Arundel panel to advise planning office draws fire

Including builders is seen as conflict

January 12, 2000|By Laura Sullivan | Laura Sullivan,SUN STAFF

Anne Arundel County Executive Janet S. Owens' creation of a committee made up mostly of developers and engineers to advise the departments of planning and code enforcement has outraged residents and activists, one of whom called the move a "huge conflict of interest."

Owens named to the six-member committee executives from two of the county's largest developers -- Baltimore Gas and Electric Co. and MIE Properties -- and two prominent engineering firms. All four companies have building permits pending before the planning department.

"Where is the citizen input?" asked Pasadena resident and activist Marcia Drenzyk. "Where is the environmental input? The people on the Solley Peninsula fought for 20 years to get the county to enforce [BGE] permits, and now BGE is going to get to determine the people who will regulate them?

"It is a direct and huge conflict of interest that any of these people are on this committee because, let's be realistic -- anybody [in the departments] who doesn't or hasn't played ball with them is going to get the far back office."

Owens and her spokesman said yesterday the four executives and two planning officials will advise the departments on "management and personnel decisions," which includes changing employees' "job specifications," and on speeding the permit process.

Later Owens' chief of staff Marvin Bond said the group would not make personnel decisions except to determine "whether the department needs, for example, more planners or less planners, or personnel resources -- whether that means equipment or people -- to make the operation work."

Those named by Owens are Edward St. John, chief executive officer of MIE Properties; Becki Kurdle, director of local government and constituent affairs for BGE; Edward Lowman, president of Harms & Associates, a countywide engineering firm; and Ermis Sfakiyanudis, a principal of Sigma Engineering Inc. Owens also named James Pittman of the county's Department of Public Works and Joseph Rudder, director of planning for Howard County, to the committee.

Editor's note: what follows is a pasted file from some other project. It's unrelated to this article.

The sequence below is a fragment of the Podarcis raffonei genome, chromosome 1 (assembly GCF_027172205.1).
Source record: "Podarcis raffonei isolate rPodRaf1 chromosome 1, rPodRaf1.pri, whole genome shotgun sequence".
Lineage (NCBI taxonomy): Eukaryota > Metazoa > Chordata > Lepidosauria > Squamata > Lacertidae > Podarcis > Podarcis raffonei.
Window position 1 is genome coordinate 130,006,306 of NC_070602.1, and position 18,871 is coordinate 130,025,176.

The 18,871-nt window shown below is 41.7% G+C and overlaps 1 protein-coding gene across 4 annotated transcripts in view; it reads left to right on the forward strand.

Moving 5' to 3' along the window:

Owens said yesterday her intention is to improve the department for big developers building subdivisions and homeowners building decks in the back yard. She said she hand-selected the four executives because they are "excellent managers" who can help fix a department rife with slowdowns and redundancies that account for 90 percent of the complaints she receives.

"It is meant to be a problem-solving committee," Owens said. "Their job is to look at how the department is run. Their job is neither to promote growth nor be anti-growth but to help fix the organizational structure."

She said despite the companies' pending permits, she did not see a conflict of interest because she expected the executives to act "independently" and said they will not be advising on matters of zoning or permit law.

She said she has plans for an "environmental component" of the department that she said would help curb environmental violations.

Several council members questioned the need for a committee unlike any other in the county after Owens appointed two new directors to revamp the department. Last week, Owens separated the zoning and enforcement functions and named Dennis Canavan and Walter Chitwood to head the two departments.

"It raises questions as to what will be the authority of the new directors if there is a committee doing the same thing," said Councilwoman Barbara Samorajczyk, who has fought to enforce developers' zoning and building permits since taking office last year.

Councilwoman A. Shirley Murphy, who has fought BGE on fly ash controls for many years, said: "I would have liked to see a community leader or an environmental leader on the committee as well."

Pub Date: 1/12/00

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